3 tips to lessen stress

Author(s): Julie Cullen

By Julie Cullen, Managing Editor, American Nurse Today

A new book by Dr. Rangan Chatterjee called The Stress Solution offers some advice that you might want to practice in your own life and share with your patients. No doubt some of these tips will sound familiar, but most of us need regular reminders…even about the obvious.

Breathe. Studies show that controlled breathing exercises can help us reduce stress, make us more alert, and build our immune systems. Chatterjee says that when our exhale is longer than our inhale, the body is likely to move from stress to relaxation.

Take a break. Easier said than done for most nurses, but taking a break (especially if you spend a lot of time looking at a screen) can reduce anxiety. Getting outside can be a real help, but if that’s not possible, look at pictures of nature. Some research indicates that nature photos can lower your heart rate.

Your Unique Role as a Nurse in Parkinson’s Care

The Parkinson’s Foundation, in this sponsored content, offer some possible options:

As a nurse, you are uniquely positioned to facilitate optimal care for the person with Parkinson’s disease and their family. No matter the care setting, nurses help develop individualized treatment plans and aid in coordinating other healthcare providers to meet the needs of the patient.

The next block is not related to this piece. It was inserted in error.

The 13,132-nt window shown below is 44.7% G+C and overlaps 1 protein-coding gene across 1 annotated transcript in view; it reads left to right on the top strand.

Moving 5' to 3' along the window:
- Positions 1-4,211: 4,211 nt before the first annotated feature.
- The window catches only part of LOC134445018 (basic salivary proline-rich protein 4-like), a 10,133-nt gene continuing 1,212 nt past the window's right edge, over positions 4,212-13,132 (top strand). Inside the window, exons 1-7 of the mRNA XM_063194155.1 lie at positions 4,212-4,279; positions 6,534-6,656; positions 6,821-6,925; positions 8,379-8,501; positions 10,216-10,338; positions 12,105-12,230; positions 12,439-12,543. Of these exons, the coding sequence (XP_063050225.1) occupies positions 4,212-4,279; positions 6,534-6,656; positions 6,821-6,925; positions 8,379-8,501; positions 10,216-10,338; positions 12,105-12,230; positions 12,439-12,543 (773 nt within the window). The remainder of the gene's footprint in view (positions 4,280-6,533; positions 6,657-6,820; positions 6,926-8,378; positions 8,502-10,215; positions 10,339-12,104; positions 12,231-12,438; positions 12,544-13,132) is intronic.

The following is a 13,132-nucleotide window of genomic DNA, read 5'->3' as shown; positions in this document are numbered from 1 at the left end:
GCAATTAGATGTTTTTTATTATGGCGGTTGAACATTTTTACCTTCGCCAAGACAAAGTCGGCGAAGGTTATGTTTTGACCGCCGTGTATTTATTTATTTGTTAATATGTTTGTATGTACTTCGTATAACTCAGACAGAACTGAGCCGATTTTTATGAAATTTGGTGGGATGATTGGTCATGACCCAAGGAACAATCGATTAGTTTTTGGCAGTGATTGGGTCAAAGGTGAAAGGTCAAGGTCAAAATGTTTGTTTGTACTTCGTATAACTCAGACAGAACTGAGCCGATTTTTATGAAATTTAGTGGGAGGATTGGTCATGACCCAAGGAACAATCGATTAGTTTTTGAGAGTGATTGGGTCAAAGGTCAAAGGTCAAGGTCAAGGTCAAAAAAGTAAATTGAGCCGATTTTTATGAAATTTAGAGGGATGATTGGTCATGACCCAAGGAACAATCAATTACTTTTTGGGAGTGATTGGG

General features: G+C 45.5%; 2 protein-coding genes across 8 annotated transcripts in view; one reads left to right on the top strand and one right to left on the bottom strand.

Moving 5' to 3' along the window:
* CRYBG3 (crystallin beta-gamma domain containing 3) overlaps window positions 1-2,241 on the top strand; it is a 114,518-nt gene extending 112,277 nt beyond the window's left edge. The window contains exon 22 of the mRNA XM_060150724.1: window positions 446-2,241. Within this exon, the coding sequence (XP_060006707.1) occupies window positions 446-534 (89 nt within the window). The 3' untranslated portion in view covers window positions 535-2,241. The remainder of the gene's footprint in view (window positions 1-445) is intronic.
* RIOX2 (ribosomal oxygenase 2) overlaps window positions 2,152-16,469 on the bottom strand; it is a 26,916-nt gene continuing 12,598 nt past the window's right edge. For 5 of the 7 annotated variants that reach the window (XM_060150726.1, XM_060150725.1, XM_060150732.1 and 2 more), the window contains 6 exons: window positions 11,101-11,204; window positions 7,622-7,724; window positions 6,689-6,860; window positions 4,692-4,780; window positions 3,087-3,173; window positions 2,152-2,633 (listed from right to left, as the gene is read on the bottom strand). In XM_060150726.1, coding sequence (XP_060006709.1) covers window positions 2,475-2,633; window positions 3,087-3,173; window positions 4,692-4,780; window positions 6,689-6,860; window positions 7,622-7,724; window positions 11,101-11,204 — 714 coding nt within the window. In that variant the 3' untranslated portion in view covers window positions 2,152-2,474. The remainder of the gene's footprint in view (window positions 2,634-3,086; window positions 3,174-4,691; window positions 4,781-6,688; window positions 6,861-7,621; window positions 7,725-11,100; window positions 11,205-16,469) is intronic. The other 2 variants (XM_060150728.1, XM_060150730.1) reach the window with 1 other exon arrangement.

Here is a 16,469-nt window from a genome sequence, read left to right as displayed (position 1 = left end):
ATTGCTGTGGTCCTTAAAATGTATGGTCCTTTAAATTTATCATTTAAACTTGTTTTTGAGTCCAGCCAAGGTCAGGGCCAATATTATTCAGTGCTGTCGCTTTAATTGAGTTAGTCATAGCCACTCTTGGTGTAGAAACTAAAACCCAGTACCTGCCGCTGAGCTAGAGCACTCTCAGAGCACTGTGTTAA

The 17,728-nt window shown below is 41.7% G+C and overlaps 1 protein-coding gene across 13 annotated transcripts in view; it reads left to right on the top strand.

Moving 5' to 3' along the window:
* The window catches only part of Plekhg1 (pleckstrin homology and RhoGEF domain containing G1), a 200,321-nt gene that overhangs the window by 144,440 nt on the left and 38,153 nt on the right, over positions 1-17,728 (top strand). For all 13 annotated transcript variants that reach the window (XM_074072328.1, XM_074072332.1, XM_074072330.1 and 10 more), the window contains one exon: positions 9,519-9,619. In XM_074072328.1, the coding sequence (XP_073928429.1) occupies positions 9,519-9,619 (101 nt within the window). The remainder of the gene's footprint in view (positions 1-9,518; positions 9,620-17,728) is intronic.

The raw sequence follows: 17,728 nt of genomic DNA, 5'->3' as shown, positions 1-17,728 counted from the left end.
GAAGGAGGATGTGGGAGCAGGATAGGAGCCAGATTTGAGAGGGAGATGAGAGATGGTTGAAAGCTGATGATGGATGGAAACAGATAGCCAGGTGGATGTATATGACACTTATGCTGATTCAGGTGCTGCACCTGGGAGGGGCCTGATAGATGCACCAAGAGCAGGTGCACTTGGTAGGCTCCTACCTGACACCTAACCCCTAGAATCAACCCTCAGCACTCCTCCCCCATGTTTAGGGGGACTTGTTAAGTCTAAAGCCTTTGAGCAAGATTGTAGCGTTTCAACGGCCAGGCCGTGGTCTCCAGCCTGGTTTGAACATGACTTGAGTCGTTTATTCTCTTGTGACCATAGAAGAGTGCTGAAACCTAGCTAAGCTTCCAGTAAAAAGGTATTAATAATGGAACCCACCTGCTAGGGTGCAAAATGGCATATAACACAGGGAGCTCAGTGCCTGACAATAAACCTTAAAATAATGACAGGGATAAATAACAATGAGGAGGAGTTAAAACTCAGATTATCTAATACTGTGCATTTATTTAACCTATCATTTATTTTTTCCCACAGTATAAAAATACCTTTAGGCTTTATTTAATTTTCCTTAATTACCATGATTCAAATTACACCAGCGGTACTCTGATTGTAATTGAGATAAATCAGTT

When caring for a person with Parkinson’s, you may be surprised that your role encompasses many skill sets, in particular as an educator-advocate, clinical care coach, counselor-family advisor and even a case manager at times.

Learn more about the unique role you play in Parkinson’s care by enrolling in the Parkinson’s Foundation accredited online Nurse Course. This multi module course is designed by leading nurse specialists to address the latest in current treatment of the disease.

The Parkinson’s Foundation is please to extend a 10% discount for nurses (through April 30, 2020) who register with code ANA to earn up to ten Continuing Education Units (CEUs) from the nurse course.  Ensure better care for people living with Parkinson’s disease by enrolling today.


Ease into your day. A calm morning routine that doesn’t include looking at your phone or other screens can help set a more relaxing tone for the day. Chatterjee recommends incorporating 15 minutes of mindfulness and movement first thing in the morning. Do something you enjoy.

You can find additional information about wellness and stress reduction in the American Nurse Today Wellness 101 series.

Source: The New York Times

LEAVE A REPLY

Please enter your comment!
Please enter your name here